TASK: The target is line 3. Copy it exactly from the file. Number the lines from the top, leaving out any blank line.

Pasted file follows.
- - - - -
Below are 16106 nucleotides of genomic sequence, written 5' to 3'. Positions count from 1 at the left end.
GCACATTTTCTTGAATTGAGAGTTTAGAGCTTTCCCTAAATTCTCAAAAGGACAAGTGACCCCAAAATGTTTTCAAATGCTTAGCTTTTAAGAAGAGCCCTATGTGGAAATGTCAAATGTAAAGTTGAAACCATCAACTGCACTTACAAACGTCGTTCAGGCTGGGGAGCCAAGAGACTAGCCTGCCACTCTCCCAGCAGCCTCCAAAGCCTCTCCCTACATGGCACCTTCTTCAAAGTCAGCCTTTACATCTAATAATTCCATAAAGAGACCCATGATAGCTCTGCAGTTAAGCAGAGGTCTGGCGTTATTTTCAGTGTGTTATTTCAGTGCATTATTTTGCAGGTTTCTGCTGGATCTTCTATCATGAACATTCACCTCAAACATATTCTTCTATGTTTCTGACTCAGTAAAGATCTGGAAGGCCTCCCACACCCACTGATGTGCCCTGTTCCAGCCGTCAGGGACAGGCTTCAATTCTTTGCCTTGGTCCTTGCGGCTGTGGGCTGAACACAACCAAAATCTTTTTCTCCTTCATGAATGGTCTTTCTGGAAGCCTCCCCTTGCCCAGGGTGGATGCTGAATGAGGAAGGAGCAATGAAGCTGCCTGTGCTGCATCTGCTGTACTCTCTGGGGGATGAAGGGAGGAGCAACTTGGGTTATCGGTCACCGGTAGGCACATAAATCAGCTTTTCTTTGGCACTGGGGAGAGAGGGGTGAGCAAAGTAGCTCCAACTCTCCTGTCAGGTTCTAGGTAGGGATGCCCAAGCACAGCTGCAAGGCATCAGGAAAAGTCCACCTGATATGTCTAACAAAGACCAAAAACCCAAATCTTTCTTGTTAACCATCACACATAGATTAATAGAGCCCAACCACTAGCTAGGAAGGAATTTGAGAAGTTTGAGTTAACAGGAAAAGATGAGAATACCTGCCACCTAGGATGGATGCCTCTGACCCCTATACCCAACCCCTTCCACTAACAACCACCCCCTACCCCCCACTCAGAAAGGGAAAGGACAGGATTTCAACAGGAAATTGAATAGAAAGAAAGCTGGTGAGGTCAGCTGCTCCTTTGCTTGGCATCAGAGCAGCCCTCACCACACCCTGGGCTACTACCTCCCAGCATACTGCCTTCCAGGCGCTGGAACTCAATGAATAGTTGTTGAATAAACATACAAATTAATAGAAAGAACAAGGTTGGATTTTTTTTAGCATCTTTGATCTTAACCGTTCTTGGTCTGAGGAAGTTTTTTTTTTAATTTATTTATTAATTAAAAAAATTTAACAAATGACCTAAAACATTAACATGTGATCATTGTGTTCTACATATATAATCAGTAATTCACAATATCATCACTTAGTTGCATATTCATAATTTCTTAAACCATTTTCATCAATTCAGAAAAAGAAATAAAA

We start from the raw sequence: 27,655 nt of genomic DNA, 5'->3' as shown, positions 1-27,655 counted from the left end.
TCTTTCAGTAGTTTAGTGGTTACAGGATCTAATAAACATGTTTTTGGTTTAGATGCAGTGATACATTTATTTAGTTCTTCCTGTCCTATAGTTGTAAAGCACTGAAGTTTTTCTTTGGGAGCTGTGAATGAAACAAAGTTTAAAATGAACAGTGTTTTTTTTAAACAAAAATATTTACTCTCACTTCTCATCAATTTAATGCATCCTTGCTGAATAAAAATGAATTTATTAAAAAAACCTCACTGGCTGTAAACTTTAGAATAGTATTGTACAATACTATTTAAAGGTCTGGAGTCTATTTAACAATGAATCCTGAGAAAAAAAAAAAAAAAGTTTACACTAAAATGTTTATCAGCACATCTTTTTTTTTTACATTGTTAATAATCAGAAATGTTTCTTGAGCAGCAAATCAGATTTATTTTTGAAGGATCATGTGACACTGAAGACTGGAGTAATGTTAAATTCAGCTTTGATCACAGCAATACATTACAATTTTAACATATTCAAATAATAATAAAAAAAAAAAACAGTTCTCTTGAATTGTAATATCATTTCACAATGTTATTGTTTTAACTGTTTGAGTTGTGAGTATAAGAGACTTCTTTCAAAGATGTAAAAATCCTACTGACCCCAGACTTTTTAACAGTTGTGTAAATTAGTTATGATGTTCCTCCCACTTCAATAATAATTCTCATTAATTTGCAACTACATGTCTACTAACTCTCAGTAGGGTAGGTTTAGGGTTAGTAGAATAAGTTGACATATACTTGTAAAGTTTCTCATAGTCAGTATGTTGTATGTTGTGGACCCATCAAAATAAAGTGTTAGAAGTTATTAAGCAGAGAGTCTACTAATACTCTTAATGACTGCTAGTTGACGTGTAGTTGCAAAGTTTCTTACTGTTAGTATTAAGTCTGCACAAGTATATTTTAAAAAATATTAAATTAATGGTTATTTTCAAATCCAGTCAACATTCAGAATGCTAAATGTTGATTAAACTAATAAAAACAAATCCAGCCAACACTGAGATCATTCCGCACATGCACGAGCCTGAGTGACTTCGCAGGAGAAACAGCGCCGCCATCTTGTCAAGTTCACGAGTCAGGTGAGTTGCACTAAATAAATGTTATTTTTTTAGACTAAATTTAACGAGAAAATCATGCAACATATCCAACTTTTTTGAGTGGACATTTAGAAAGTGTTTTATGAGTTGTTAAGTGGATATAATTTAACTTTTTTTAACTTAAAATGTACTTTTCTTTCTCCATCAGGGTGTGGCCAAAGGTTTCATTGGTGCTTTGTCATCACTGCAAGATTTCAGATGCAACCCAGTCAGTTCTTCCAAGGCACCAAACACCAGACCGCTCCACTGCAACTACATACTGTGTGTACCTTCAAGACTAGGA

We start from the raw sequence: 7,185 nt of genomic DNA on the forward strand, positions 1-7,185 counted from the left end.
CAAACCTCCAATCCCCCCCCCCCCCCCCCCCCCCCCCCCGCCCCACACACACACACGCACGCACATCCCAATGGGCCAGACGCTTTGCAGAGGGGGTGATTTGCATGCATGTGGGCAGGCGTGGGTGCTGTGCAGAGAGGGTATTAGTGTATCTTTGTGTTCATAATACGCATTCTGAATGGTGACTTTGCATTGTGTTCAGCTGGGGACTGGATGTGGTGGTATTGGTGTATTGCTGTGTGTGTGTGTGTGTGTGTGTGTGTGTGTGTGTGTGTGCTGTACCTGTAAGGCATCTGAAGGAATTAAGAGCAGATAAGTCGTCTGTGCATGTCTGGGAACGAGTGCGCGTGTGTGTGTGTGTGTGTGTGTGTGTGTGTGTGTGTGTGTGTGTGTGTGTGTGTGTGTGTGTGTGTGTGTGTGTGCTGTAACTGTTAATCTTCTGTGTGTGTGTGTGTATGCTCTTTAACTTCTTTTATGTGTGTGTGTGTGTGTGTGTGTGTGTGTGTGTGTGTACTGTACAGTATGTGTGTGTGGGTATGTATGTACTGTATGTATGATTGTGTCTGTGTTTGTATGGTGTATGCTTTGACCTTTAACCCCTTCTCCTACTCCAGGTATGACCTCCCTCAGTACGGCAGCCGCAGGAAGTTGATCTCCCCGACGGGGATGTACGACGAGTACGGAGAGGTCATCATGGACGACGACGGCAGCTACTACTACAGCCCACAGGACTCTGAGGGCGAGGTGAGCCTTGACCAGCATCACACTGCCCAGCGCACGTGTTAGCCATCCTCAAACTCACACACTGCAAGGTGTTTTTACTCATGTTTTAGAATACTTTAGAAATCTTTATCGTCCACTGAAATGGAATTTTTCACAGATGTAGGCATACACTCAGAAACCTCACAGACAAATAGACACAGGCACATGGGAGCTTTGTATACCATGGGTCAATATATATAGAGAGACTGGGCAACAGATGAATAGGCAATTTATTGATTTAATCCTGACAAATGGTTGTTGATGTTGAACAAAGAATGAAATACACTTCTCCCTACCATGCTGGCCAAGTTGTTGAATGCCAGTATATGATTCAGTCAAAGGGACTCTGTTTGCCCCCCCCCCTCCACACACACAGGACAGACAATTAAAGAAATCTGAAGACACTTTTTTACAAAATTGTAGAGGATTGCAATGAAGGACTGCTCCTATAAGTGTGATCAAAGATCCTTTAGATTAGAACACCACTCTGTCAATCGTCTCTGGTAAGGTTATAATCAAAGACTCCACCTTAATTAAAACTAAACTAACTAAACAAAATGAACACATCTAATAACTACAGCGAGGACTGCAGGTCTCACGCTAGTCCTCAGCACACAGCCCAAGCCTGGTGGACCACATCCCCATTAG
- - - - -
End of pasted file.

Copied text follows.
We start from the raw sequence: 27,655 nt of genomic DNA, 5'->3' as shown, positions 1-27,655 counted from the left end.